Federal agencies must cut spending on management support services 15 percent by the end of fiscal year 2012, reducing the overall spending on these areas from $40 billion to $34 billion, Chief Performance Officer Jeffery Zients announced today at a press briefing at the Eisenhower Executive Office Building.
Management support services include acquisition planning, information technology systems development, and program management – an area that has quadrupled in cost the past decade. The rise has contributed to the current environment where one out of every six government dollars is spent with contractors.
“To meet this goal, agencies will buy smarter and buy less,” Zients said. “They will still look to contractors for a wide range of professional and technical needs, but in a more prudent, cost-effective manner. They will analyze their spending patterns and negotiate lower labor rates, pay for solutions, eliminate excess, and buy only what they can afford.”
He continued, “They will seek out contractors with good past performance and end relationships with firms who are proven bad actors. They will also keep a watchful eye out for situations where reliance on a contractor’s expertise has gone beyond what is appropriate for the agency to maintain control of its mission and operations.”
Zients highlighted other ongoing initiatives during his talk:
• Continual expansion of strategic sourcing to take better advantage of the government’s purchasing power so that we can secure better prices and reduce the proliferation of costly duplicative contracts for the same everyday needs. Increased use of our government-wide contracts for office supplies and overnight delivery services is saving tens of millions annually and our savings from strategic sourcing will grow larger as agencies across the government pool their resources for wireless plans, print management services, and software licenses.
• Strengthening the acquisition workforce, including contracting officers, program managers, and contracting officer’s representatives, through more and better training and development opportunities so they are better equipped to negotiate with contractors and improve acquisition outcomes. To hone these skills further, more rigorous certification requirements will soon be issued for civilian agency contracting officer representatives – the focal point for contract management and making sure we get what we’re paying for.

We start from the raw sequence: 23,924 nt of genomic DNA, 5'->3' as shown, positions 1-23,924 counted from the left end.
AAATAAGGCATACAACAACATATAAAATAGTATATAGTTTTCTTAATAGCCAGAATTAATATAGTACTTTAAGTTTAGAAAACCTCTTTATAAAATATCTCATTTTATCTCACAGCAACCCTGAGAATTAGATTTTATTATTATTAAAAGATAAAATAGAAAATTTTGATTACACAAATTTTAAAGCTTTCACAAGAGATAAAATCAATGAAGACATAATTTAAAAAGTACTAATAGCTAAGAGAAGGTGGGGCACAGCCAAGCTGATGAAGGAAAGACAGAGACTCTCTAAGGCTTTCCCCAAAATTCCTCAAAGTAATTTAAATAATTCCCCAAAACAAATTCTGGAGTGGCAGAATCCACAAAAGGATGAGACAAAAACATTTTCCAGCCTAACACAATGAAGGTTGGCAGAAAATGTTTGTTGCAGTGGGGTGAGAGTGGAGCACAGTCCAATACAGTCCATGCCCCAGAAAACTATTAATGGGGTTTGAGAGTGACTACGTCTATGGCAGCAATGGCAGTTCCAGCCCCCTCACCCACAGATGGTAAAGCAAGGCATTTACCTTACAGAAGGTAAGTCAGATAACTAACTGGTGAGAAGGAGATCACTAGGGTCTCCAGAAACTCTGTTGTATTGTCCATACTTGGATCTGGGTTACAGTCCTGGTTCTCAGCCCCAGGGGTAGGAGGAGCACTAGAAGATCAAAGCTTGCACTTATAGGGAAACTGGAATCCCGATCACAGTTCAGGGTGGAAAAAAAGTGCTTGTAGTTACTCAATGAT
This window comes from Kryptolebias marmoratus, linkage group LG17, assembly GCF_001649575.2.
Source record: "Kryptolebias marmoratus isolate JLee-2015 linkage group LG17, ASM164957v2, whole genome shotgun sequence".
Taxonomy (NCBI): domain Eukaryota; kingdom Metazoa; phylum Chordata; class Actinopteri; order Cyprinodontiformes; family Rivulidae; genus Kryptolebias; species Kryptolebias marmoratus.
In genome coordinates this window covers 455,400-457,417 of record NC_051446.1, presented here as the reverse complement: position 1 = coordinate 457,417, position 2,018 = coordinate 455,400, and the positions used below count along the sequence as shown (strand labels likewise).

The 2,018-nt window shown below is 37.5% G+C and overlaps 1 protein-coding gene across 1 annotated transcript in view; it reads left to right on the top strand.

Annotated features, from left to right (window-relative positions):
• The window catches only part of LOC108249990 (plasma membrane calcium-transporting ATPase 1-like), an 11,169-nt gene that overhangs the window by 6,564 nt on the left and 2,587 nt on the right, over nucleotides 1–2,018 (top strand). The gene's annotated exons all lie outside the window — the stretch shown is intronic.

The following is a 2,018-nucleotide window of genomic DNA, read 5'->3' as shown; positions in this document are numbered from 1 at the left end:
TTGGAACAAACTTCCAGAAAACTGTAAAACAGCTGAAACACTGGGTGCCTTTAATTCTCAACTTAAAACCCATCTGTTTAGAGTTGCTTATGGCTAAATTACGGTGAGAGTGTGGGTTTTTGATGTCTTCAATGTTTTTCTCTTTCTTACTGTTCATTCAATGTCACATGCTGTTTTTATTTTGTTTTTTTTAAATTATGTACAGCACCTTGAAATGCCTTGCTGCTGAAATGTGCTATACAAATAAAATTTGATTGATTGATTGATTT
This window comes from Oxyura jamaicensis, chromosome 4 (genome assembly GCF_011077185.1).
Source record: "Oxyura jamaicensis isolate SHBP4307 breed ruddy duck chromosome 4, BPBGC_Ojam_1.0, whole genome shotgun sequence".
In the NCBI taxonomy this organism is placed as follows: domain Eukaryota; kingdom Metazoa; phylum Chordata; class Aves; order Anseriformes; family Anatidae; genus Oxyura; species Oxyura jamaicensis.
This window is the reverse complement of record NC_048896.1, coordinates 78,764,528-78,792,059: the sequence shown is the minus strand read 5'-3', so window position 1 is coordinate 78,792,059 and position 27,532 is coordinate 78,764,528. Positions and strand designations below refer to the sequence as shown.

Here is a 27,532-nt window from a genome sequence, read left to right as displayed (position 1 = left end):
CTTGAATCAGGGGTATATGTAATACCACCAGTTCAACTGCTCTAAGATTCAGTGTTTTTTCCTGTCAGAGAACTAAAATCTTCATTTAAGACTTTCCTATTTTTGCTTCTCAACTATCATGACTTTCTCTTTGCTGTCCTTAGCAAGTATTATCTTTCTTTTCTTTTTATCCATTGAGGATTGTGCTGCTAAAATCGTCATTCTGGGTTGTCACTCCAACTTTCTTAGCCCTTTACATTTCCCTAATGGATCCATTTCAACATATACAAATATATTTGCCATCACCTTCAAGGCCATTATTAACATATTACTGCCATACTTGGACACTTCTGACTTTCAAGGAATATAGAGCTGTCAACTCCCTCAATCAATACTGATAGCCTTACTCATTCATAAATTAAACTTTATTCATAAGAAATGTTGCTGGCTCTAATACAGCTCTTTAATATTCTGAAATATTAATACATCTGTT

• Increasing purchasing from small businesses to take greater advantage of the new technologies, innovations, and skill they bring to the federal marketplace. In FY 2010, more federal contracting dollars went to small businesses than ever before, aided by our use of better buying practices, such as low risk fixed-price contracting, and modern buying strategies, such as electronic reverse auctions, and more opportunities will open up as we unveil new small business buying tools and modernize old ones.
• Paying closer attention to our large and complex projects, by conducting more effective outreach with industry before a solicitation is issued to better understand how the marketplace can meet our needs and ensuring more consistent use of integrated teams of acquisition, financial, project and other specialists to effectively plan, implement and evaluate all aspects of our major acquisitions. New guidance will provide a roadmap for agencies who wish to establish specialized acquisition cadres that can concentrate on IT buys and the challenges unique to this critical class of acquisitions.
• Increasing transparency and accountability by improving the quantity and quality of contractor past performance assessments, dedicating staff resources to rooting out illegal behavior, and broadening access to information about the integrity of contractors so it may be more routinely considered before we award new contracts. Additionally, we increased efforts to limit contractors with serious tax delinquencies from receiving federal contracts, and for the first time we are tracking spending at the subcontractor level on USASpending to ensure unprecedented transparency.